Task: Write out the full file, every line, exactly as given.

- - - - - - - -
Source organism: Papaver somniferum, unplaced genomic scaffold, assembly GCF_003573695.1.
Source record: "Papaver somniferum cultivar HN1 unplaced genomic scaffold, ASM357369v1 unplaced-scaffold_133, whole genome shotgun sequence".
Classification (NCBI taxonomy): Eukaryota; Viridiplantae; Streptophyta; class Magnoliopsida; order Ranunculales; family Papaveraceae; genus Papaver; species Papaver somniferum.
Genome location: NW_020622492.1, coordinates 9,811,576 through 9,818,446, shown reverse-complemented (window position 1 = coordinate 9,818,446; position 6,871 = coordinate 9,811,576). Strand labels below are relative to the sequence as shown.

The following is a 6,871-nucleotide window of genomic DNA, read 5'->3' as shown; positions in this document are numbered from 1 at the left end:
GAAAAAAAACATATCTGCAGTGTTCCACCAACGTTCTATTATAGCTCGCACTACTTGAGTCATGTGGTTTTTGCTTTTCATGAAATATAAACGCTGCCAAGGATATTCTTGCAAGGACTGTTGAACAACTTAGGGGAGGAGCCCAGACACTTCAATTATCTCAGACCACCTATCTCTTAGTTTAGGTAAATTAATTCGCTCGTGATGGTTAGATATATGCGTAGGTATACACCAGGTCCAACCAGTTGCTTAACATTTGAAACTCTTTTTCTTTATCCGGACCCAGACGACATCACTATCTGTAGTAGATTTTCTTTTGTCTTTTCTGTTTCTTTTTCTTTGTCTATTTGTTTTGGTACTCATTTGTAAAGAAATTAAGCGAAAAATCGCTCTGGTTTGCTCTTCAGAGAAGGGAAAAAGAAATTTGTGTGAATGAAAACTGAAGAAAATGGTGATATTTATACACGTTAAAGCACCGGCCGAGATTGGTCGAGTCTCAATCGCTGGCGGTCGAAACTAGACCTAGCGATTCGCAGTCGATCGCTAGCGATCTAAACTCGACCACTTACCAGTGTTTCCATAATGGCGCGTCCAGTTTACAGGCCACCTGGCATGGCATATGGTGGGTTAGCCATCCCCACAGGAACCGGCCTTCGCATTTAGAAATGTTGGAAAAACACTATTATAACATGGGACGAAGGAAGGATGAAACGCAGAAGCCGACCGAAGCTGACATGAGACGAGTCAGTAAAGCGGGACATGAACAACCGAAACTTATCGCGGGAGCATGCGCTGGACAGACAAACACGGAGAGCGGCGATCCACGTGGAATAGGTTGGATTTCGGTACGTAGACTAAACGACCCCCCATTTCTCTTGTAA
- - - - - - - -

Source organism: Papaver somniferum, unplaced genomic scaffold, assembly GCF_003573695.1.
Source record: "Papaver somniferum cultivar HN1 unplaced genomic scaffold, ASM357369v1 unplaced-scaffold_133, whole genome shotgun sequence".
Classification (NCBI taxonomy): Eukaryota; Viridiplantae; Streptophyta; class Magnoliopsida; order Ranunculales; family Papaveraceae; genus Papaver; species Papaver somniferum.
Genome location: NW_020622492.1, coordinates 9,811,576 through 9,818,446, shown reverse-complemented (window position 1 = coordinate 9,818,446; position 6,871 = coordinate 9,811,576). Strand labels below are relative to the sequence as shown.

The following is a 6,871-nucleotide window of genomic DNA, read 5'->3' as shown; positions in this document are numbered from 1 at the left end:
GAAAAAAAACATATCTGCAGTGTTCCACCAACGTTCTATTATAGCTCGCACTACTTGAGTCATGTGGTTTTTGCTTTTCATGAAATATAAACGCTGCCAAGGATATTCTTGCAAGGACTGTTGAACAACTTAGGGGAGGAGCCCAGACACTTCAATTATCTCAGACCACCTATCTCTTAGTTTAGGTAAATTAATTCGCTCGTGATGGTTAGATATATGCGTAGGTATACACCAGGTCCAACCAGTTGCTTAACATTTGAAACTCTTTTTCTTTATCCGGACCCAGACGACATCACTATCTGTAGTAGATTTTCTTTTGTCTTTTCTGTTTCTTTTTCTTTGTCTATTTGTTTTGGTACTCATTTGTAAAGAAATTAAGCGAAAAATCGCTCTGGTTTGCTCTTCAGAGAAGGGAAAAAGAAATTTGTGTGAATGAAAACTGAAGAAAATGGTGATATTTATACACGTTAAAGCACCGGCCGAGATTGGTCGAGTCTCAATCGCTGGCGGTCGAAACTAGACCTAGCGATTCGCAGTCGATCGCTAGCGATCTAAACTCGACCACTTACCAGTGTTTCCATAATGGCGCGTCCAGTTTACAGGCCACCTGGCATGGCATATGGTGGGTTAGCCATCCCCACAGGAACCGGCCTTCGCATTTAGAAATGTTGGAAAAACACTATTATAACATGGGACGAAGGAAGGATGAAACGCAGAAGCCGACCGAAGCTGACATGAGACGAGTCAGTAAAGCGGGACATGAACAACCGAAACTTATCGCGGGAGCATGCGCTGGACAGACAAACACGGAGAGCGGCGATCCACGTGGAATAGGTTGGATTTCGGTACGTAGACTAAACGACCCCCCATTTCTCTTGTAA